A bill that authorizes the government of Guam to borrow up to $30 million for the construction of an additional trash cell at the Layon Landfill is now public law.
The speed with which Bill 79-35 was signed into law to allow our government to build another cell before the existing cells get filled is an indication that our elected leaders are capable of acting quickly in the best interest of our community.
We hope they apply that same level of responsiveness, decisiveness and political will on the Guam Memorial Hospital issue. For decades, elected leaders have heard the cries of the people for a hospital that works. Too often, our friends, neighbors and family members are out washing cars or delivering special lunch plates in an effort to raise money for health care off island. Unfortunately, some aren't able to raise enough money in time and those fundraisers end up helping with funeral expenses.
Hospital officials recently went before the 35th Legislature requesting a budget that includes the perennial shortfall of $30 million and an additional $57 million to fund critical capital improvements projects.
Many of these projects affect the way our island's only public hospital's ability to regain The Joint Commission accreditation or maintain Centers of Medicare and Medicaid Services certification.
Our people deserve better
But even more importantly, our people deserve quality medical care at a safe, clean and well-equipped hospital.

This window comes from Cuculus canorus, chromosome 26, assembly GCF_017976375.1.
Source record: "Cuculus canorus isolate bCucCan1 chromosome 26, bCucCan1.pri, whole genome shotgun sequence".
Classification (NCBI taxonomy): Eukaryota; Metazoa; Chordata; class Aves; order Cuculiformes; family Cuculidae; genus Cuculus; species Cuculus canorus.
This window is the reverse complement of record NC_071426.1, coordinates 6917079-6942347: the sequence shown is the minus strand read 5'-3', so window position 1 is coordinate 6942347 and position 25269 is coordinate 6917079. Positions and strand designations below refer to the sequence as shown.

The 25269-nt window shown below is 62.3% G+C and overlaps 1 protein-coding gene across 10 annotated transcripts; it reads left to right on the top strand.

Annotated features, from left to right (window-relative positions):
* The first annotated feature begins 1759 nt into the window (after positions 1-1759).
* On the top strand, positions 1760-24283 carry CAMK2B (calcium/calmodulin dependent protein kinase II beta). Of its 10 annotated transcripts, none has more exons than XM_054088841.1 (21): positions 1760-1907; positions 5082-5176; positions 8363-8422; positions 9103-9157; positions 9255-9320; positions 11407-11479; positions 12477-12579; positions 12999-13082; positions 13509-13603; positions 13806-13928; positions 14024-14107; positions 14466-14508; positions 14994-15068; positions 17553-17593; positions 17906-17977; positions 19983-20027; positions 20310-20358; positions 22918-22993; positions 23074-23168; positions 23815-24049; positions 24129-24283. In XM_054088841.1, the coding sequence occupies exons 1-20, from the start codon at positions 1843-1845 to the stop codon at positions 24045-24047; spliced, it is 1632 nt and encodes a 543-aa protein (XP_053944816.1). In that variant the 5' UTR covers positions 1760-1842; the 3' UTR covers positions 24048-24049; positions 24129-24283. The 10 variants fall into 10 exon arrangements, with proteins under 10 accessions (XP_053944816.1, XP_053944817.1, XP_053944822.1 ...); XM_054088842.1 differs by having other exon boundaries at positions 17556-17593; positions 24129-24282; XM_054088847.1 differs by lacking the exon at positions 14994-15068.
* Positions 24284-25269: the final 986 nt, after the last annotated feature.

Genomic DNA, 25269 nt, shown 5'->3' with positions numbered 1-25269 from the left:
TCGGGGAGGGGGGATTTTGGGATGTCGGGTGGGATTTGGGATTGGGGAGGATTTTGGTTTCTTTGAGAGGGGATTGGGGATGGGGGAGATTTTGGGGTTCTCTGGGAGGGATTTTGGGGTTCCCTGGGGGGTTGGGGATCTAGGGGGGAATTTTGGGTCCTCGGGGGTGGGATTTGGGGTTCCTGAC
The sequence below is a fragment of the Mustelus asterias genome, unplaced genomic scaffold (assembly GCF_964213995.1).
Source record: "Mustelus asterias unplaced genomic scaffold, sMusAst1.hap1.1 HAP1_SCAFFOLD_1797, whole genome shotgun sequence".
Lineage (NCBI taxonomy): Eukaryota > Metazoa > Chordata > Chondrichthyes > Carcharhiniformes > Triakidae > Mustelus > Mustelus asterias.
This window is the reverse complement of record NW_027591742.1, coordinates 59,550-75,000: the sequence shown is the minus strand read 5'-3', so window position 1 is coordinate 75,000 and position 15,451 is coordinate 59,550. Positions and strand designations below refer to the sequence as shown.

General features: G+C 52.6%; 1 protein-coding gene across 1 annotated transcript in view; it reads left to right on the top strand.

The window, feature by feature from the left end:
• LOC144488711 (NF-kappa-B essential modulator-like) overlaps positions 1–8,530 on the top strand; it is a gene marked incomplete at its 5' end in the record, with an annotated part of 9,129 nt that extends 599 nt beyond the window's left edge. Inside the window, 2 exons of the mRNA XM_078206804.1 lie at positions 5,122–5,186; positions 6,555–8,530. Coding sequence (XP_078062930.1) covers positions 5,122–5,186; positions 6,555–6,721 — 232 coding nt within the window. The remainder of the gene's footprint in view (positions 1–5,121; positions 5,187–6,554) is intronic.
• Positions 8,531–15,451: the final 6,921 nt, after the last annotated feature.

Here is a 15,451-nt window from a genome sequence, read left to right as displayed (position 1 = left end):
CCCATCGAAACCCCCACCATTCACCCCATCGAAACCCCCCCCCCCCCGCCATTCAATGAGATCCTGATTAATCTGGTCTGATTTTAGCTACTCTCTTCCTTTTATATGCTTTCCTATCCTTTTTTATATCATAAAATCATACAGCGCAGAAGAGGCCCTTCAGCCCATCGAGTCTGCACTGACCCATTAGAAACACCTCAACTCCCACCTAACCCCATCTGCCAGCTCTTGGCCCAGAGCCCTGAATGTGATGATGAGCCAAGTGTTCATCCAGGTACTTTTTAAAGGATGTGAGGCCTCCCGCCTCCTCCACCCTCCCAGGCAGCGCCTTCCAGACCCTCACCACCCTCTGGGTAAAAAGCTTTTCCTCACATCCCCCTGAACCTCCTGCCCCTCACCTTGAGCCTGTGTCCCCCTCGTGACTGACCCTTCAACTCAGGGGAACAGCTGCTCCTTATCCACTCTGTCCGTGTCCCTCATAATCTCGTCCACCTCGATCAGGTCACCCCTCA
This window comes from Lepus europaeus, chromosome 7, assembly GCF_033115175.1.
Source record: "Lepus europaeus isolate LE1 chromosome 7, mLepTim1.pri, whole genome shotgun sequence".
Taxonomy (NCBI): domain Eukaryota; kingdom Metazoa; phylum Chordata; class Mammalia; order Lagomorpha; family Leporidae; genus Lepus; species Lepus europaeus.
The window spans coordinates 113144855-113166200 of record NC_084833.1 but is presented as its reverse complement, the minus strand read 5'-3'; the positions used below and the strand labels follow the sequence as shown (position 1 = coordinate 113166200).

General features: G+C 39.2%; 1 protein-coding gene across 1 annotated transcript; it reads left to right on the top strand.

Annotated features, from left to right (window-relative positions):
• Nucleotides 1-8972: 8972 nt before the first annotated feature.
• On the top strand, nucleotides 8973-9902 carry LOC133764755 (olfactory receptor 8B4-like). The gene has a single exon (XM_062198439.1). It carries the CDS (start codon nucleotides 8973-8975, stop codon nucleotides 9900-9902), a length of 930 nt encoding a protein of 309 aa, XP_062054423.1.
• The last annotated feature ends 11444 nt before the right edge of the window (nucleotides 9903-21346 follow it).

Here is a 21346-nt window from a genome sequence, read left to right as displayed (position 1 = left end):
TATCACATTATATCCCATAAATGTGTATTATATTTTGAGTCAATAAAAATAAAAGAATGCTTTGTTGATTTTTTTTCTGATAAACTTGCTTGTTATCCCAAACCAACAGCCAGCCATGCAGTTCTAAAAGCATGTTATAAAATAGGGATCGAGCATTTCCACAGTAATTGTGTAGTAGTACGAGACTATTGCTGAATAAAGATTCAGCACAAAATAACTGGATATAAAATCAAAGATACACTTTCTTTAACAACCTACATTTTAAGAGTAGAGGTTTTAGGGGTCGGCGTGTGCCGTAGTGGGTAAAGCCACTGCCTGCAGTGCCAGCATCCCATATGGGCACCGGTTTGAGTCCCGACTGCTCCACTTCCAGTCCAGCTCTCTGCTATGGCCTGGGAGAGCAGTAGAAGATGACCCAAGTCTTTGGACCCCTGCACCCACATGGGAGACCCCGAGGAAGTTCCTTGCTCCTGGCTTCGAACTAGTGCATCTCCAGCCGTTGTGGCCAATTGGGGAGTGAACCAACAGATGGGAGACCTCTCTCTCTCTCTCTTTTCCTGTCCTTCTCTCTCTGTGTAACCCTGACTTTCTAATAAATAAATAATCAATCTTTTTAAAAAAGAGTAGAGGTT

Ensuring that the roof doesn't leak, rain doesn't rush through the elevator shaft, the power panel doesn't fail and equipment is available for a child suffering from an asthma attack, or that supplies and expertise are on hand to help someone suffering from a heart attack – none of these are too much to ask. In fact, these are some of the minimum standards when we discuss what human beings deserve in their government hospital.
But our elected officials and the community also need to discuss what we want our hospital to be so fewer of our residents have to leave their families, homes and jobs behind to get the health care they need.
During recent legislative discussions on funding trash cells at the landfill, Sen. Sabina Perez expressed the urgency with which senators needed to take action.
"If we do not get this funding, then we risk the ire of the court and returning back to full receivership," said Perez, who introduced Bill 79.
She said the government of Guam has two choices: "Either finance the Layon Landfill under reasonable terms without raising (trash collection rates), or we can reject the bill and pay for the construction through an immediate and extreme rate increase."
Do the right thing
If elected officials do not provide the necessary funding and support for the Guam Memorial Hospital Authority, they risk the lives of hundreds of Guamanians counting on them to do the right thing.
How you decide to help the hospital today speaks to the future state of not just health care delivery but to the lives of people living on this island.
And as Perez said in the trash discussion: "Timing is of the essence."